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  • Writer's pictureHarjot Sidhu


Updated: Jan 21, 2022

Just over a year ago English cricket, much like all sport across the world, fell silent. Scoreboards across the country stopped ticking and, for the first time since World War II, there was to be no English domestic county cricket action. The one-off Bob Willis Trophy, scheduled to start in August 2020, offered county cricket fans a much-needed sense of normality. A week prior to its start, I was lucky enough to be one of the 1,000 fans allowed into The Oval for a socially distanced test event. I got a taste of what live sport was like again, but a taste is all it would be. The following week, Boris Johnson would announce that crowds would not be able to attend live sporting events, due to the increasing COVID-19 infection rates, thus resulting in English cricket returning to empty stadiums.

Fast forward to October 31st 2020 and the U.K. was firmly in the middle of its second wave of COVID-19 infections. Lockdown two would seamlessly merge into lockdown three, with the third and most significant wave of infections afoot. Before we knew it, we were all in for a bleak winter. But from darkness comes light and, in November 2020, news of a vaccine emerged. With confirmation that it would be ready to roll out in the first week of December the daunting task of what was at hand became a reality for medical professionals across the country. All of a sudden it was “Go. Go. Go! Work it out. How are you going to do it?” says Dr. Rishi Chopra, a GP based at Paddington Green Health Centre and Clinical Director for Regent Health Primary Care Network. A cricket fan and locally based GP to Lord’s Cricket Ground., Dr. Chopra was one of the leads for the COVID-19 vaccination programme in the Borough of Westminster. Luckily, he and his colleagues had already been planning for the year’s Flu campaign, which they were intending on doing at scale. Lord’s cricket ground, affectionately known as the Home of Cricket, had been earmarked as an ideal location. With ample space for social distancing and extremely accommodating staff, using one of the most prestigious sporting venues in the country as a mass vaccination site was a no-brainer. “They were so hospitable and so generous,” Dr. Chopra says. “They basically said ‘what do you need?’ They gave us an empty room. We kitted it out. They gave us office space. We were allowed to take over their boxes.”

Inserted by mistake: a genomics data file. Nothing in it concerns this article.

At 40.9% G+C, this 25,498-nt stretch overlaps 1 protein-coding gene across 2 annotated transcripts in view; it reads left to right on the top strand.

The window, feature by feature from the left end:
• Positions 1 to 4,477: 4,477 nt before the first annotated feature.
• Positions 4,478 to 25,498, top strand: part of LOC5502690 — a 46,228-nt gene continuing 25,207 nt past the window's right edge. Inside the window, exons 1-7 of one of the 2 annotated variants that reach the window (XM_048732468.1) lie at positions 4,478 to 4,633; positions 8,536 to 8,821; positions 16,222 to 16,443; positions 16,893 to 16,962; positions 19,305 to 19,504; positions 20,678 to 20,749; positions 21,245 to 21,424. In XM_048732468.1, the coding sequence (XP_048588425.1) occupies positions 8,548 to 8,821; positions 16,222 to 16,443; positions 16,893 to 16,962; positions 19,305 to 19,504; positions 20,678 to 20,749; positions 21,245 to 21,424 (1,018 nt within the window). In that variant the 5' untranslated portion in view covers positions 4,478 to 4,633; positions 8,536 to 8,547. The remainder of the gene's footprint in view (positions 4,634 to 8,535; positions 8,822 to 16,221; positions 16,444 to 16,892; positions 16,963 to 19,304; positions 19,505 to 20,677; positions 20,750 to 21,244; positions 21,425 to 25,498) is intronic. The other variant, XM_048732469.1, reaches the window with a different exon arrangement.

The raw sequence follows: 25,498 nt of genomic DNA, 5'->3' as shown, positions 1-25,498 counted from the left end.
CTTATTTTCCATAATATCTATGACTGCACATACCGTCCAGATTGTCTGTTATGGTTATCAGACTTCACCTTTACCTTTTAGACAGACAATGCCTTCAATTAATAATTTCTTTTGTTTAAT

The foundation was laid for what would be something quite special but also, as Dr. Chopra puts it, “a mammoth task.” However, that didn’t stop the team in Westminster from doing their duty and helping the nation on the path out of a dire situation. Speak to any healthcare professional and you will find that they exude a sense of duty and responsibility, in abundance. Dr. Chopra is no different. “Of course we wanted to be involved. They’re our patients,” he says with passion.